EC145 H145 5 Bladed Helicopter for WAPOL Western Australia Police

Western Australia police orders first five-bladed H145 helicopter

Airbus Helicopters has received an order from the Western Australia police for a single five-bladed H145 helicopter for airborne missions, making it the first Australian operator of the type.

The helicopter will replace the police force’s sole Kawasaki BK117B, says Airbus Helicopters. It will also operate alongside the police’s AS365 N3+ helicopter.

Cirium fleets data indicates that the police force’s BK117B, registered VH-WAH, first entered service with Hachidai Corporation in Japan in 1990, before it was delivered by the police force two years later.

Apart from the two rotorcraft, the WA police also operates three Pilatus PC-12s, and one GippsAero GA8 Airvan.

The Western Australian police has ordered one five-bladed H145 helicopter.
Airbus Helicopter states that the H145, which will be based in Perth, will offer capabilities for the WA police, including night vision goggle compatibility, as well as single-pilot and instrument flight rules.

It will also have a fully integrated on-board police mission system, alongside Airbus’s Helionix avionics suite and a 4-axis autopilot system, which Airbus Helicopters say will “significantly” reduce crew workload.

“The H145 is well regarded as a reference law enforcement helicopter, and we are proud to be able to configure the aircraft to include the mobile policing command post to enhance the capability of the WA Police Force, both in the air and on the ground,” says Airbus Australia Pacific managing director Andrew Mathewson.

Airbus Helicopters did not indicate when the WA police will take delivery of the rotorcraft. Earlier reports have indicated an end-September timeline for Airbus Helicopters to begin deliveries of the five-bladed H145s, after it achieved European certification of the modification.

The upgrade sees the H145 gain an additional 150kg (330lb) of useful load from the higher performance of the new bearingless main rotor. The improved rotor also helps lift maximum take-off weight by 100kg, to 3.8t.

This article has been re-produced in its entirety from the Flight Global Website and can be found here

Dick Smith Mourning the loss of Australian General Aviation

We Need a Royal Commission: Dick Smith

Aviation activist, former CASA chairman and entrepreneur Dick Smith has supported growing industry calls for a Royal Commission into aviation in Australia.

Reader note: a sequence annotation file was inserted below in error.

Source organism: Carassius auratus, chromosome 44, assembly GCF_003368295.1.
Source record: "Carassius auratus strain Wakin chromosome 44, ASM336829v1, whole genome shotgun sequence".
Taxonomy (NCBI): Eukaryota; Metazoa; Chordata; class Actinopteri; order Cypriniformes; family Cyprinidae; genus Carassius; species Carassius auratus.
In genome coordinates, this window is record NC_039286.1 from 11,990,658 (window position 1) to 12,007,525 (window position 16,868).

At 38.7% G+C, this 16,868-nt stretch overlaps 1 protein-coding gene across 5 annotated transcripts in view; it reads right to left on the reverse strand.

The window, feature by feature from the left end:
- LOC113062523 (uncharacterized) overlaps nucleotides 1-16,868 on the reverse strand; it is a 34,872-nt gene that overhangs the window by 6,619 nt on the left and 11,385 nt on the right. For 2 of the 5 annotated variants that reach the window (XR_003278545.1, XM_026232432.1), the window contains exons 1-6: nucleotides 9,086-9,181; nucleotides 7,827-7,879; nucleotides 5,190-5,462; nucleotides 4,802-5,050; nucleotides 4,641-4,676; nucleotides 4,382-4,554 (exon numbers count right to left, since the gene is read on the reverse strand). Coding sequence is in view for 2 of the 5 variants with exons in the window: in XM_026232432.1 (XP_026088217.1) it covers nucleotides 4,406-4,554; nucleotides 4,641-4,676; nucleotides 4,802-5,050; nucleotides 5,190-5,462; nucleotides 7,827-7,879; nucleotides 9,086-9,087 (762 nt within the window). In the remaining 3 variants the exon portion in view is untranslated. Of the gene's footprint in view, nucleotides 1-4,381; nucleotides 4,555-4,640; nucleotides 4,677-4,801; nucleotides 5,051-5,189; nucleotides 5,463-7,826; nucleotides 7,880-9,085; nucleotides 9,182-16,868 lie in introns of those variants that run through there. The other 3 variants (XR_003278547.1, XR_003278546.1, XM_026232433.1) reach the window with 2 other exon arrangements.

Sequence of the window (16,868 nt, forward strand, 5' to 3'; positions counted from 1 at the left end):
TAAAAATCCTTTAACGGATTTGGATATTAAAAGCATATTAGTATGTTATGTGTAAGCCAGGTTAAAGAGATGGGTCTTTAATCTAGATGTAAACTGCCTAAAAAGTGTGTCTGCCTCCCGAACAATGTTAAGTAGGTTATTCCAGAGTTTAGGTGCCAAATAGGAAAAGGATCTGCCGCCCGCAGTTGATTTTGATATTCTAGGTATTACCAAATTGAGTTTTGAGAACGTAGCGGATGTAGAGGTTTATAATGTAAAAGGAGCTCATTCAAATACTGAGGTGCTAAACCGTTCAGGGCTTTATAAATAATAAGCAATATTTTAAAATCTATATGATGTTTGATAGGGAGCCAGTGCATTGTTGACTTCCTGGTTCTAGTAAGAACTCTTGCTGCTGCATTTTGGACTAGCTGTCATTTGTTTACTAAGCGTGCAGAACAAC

In a video posted to social media site Vimeo last week, Smith cites several fatal crashes in Australia as evidence of the need for an inquiry.

“I agree with those pilots that are calling for a Royal Commission,” Smith says in the video. “We had a Royal Commission into home insulation after four people lost their lives. Now we’ve got 15 who have died, I believe, completely unnecessarily.”

Smith’s 15 are the six who died onboard Cheyanne VH-TNP near Benalla, Vic, in 2004; the three people killed when Navajo VH-OAO crashed trying to get into Mount Hotham in July 2005, the crash of Mooney VH-DJU near Coffs Harbour in September last year and the mid-air collision south of Mangalore earlier this year in which four professional pilots died.

According to Smith, the common denominator is that all aircraft were operating in Class G uncontrolled airspace, when they would have been in Class E airspace had reforms been implemented in the 1990s.

“As per the original AMATS [Airways Management Air Traffic Services] agreement 29 years ago, I believe that at airports served by airline traffic, the Class E should come down to either 1200 feet AGL or 700 feet AGL,” Smith told Australian Flying.

“It should also be the same at busy airports with good ADS-B/radar coverage. This would follow the North American system, which works very well and safely.”

AMATS was first proposed in December 1991, two years after Dick Smith was appointed Chairman of the Civil Aviation Authority (CAA). He resigned in 1992 before being reinstated as Chairman of the new Civil Aviation Safety Authority (CASA) in December 1997.

In February 1998, Class E airspace replaced Class G for a six-month trial, which mandated transponder use in the Class E.

Smith resigned again in March 1999.

Smith has also urged Airservices Australia Chairman John Weber to resign, saying he has “blood on his hands” because Airservices did not provide a separation service for the aircraft involved in the Mangalore crash.


 

This article has been reproduced in its entirety from Australia Flying Magazine, the article can be viewed here.

A&R Aviation Australia supports industry wide and general aviation reform in Australia. The red tape and stifling practices placed on smaller operators continually quash GA operators and small charter companies every year!